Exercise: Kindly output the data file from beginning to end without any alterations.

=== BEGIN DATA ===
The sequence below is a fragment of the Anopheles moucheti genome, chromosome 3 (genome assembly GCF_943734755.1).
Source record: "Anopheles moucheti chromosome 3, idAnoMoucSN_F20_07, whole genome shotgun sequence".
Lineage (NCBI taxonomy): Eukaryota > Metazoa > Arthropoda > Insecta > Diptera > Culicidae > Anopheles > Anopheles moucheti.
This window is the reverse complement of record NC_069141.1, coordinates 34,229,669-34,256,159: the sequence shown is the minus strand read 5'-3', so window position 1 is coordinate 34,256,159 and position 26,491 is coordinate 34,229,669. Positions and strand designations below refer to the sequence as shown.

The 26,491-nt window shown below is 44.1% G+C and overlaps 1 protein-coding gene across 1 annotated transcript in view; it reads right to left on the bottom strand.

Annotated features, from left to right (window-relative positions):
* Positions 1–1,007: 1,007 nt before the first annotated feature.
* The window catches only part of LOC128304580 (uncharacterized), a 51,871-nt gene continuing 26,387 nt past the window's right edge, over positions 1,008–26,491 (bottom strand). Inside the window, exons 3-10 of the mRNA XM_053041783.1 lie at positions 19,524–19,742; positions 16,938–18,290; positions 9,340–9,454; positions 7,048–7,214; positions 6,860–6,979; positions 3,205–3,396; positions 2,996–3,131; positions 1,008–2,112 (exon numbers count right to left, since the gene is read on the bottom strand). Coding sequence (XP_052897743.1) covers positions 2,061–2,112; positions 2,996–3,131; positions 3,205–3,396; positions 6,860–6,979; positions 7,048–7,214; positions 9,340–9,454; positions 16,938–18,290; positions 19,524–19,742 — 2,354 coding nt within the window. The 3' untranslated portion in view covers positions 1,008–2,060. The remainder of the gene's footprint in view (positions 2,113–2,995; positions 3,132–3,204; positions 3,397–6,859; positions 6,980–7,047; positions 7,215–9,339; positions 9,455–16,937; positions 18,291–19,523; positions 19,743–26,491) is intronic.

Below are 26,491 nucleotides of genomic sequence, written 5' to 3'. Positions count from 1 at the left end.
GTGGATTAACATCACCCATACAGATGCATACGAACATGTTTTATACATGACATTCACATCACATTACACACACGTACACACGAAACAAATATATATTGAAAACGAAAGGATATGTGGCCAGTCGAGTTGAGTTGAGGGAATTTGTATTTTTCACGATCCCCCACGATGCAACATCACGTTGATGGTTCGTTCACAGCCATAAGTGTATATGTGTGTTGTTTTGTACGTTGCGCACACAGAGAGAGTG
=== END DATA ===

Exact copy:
The sequence below is a fragment of the Anopheles moucheti genome, chromosome 3 (genome assembly GCF_943734755.1).
Source record: "Anopheles moucheti chromosome 3, idAnoMoucSN_F20_07, whole genome shotgun sequence".
Lineage (NCBI taxonomy): Eukaryota > Metazoa > Arthropoda > Insecta > Diptera > Culicidae > Anopheles > Anopheles moucheti.
This window is the reverse complement of record NC_069141.1, coordinates 34,229,669-34,256,159: the sequence shown is the minus strand read 5'-3', so window position 1 is coordinate 34,256,159 and position 26,491 is coordinate 34,229,669. Positions and strand designations below refer to the sequence as shown.

The 26,491-nt window shown below is 44.1% G+C and overlaps 1 protein-coding gene across 1 annotated transcript in view; it reads right to left on the bottom strand.

Annotated features, from left to right (window-relative positions):
* Positions 1–1,007: 1,007 nt before the first annotated feature.
* The window catches only part of LOC128304580 (uncharacterized), a 51,871-nt gene continuing 26,387 nt past the window's right edge, over positions 1,008–26,491 (bottom strand). Inside the window, exons 3-10 of the mRNA XM_053041783.1 lie at positions 19,524–19,742; positions 16,938–18,290; positions 9,340–9,454; positions 7,048–7,214; positions 6,860–6,979; positions 3,205–3,396; positions 2,996–3,131; positions 1,008–2,112 (exon numbers count right to left, since the gene is read on the bottom strand). Coding sequence (XP_052897743.1) covers positions 2,061–2,112; positions 2,996–3,131; positions 3,205–3,396; positions 6,860–6,979; positions 7,048–7,214; positions 9,340–9,454; positions 16,938–18,290; positions 19,524–19,742 — 2,354 coding nt within the window. The 3' untranslated portion in view covers positions 1,008–2,060. The remainder of the gene's footprint in view (positions 2,113–2,995; positions 3,132–3,204; positions 3,397–6,859; positions 6,980–7,047; positions 7,215–9,339; positions 9,455–16,937; positions 18,291–19,523; positions 19,743–26,491) is intronic.

Below are 26,491 nucleotides of genomic sequence, written 5' to 3'. Positions count from 1 at the left end.
GTGGATTAACATCACCCATACAGATGCATACGAACATGTTTTATACATGACATTCACATCACATTACACACACGTACACACGAAACAAATATATATTGAAAACGAAAGGATATGTGGCCAGTCGAGTTGAGTTGAGGGAATTTGTATTTTTCACGATCCCCCACGATGCAACATCACGTTGATGGTTCGTTCACAGCCATAAGTGTATATGTGTGTTGTTTTGTACGTTGCGCACACAGAGAGAGTG